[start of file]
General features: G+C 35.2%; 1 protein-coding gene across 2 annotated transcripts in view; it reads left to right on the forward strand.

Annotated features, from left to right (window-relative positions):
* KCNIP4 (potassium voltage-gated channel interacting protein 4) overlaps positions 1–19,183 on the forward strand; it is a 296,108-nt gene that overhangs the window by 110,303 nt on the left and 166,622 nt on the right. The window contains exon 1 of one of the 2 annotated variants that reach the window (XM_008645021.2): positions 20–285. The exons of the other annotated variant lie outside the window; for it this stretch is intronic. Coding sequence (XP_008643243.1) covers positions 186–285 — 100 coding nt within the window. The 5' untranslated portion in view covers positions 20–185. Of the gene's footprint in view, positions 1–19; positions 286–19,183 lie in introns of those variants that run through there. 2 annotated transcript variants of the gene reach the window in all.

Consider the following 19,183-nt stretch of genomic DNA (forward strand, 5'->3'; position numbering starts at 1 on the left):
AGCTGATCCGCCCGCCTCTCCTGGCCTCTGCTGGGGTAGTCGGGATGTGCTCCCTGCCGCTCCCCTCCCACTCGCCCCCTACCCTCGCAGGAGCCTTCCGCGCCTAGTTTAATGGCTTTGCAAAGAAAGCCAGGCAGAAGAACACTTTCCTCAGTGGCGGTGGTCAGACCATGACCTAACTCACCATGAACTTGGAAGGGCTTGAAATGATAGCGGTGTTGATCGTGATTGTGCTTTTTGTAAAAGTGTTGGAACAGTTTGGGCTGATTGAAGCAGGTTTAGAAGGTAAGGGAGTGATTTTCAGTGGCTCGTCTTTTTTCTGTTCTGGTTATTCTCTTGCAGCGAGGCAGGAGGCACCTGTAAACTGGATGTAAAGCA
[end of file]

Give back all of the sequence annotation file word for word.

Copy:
General features: G+C 35.2%; 1 protein-coding gene across 2 annotated transcripts in view; it reads left to right on the forward strand.

Annotated features, from left to right (window-relative positions):
* KCNIP4 (potassium voltage-gated channel interacting protein 4) overlaps positions 1–19,183 on the forward strand; it is a 296,108-nt gene that overhangs the window by 110,303 nt on the left and 166,622 nt on the right. The window contains exon 1 of one of the 2 annotated variants that reach the window (XM_008645021.2): positions 20–285. The exons of the other annotated variant lie outside the window; for it this stretch is intronic. Coding sequence (XP_008643243.1) covers positions 186–285 — 100 coding nt within the window. The 5' untranslated portion in view covers positions 20–185. Of the gene's footprint in view, positions 1–19; positions 286–19,183 lie in introns of those variants that run through there. 2 annotated transcript variants of the gene reach the window in all.

Consider the following 19,183-nt stretch of genomic DNA (forward strand, 5'->3'; position numbering starts at 1 on the left):
AGCTGATCCGCCCGCCTCTCCTGGCCTCTGCTGGGGTAGTCGGGATGTGCTCCCTGCCGCTCCCCTCCCACTCGCCCCCTACCCTCGCAGGAGCCTTCCGCGCCTAGTTTAATGGCTTTGCAAAGAAAGCCAGGCAGAAGAACACTTTCCTCAGTGGCGGTGGTCAGACCATGACCTAACTCACCATGAACTTGGAAGGGCTTGAAATGATAGCGGTGTTGATCGTGATTGTGCTTTTTGTAAAAGTGTTGGAACAGTTTGGGCTGATTGAAGCAGGTTTAGAAGGTAAGGGAGTGATTTTCAGTGGCTCGTCTTTTTTCTGTTCTGGTTATTCTCTTGCAGCGAGGCAGGAGGCACCTGTAAACTGGATGTAAAGCA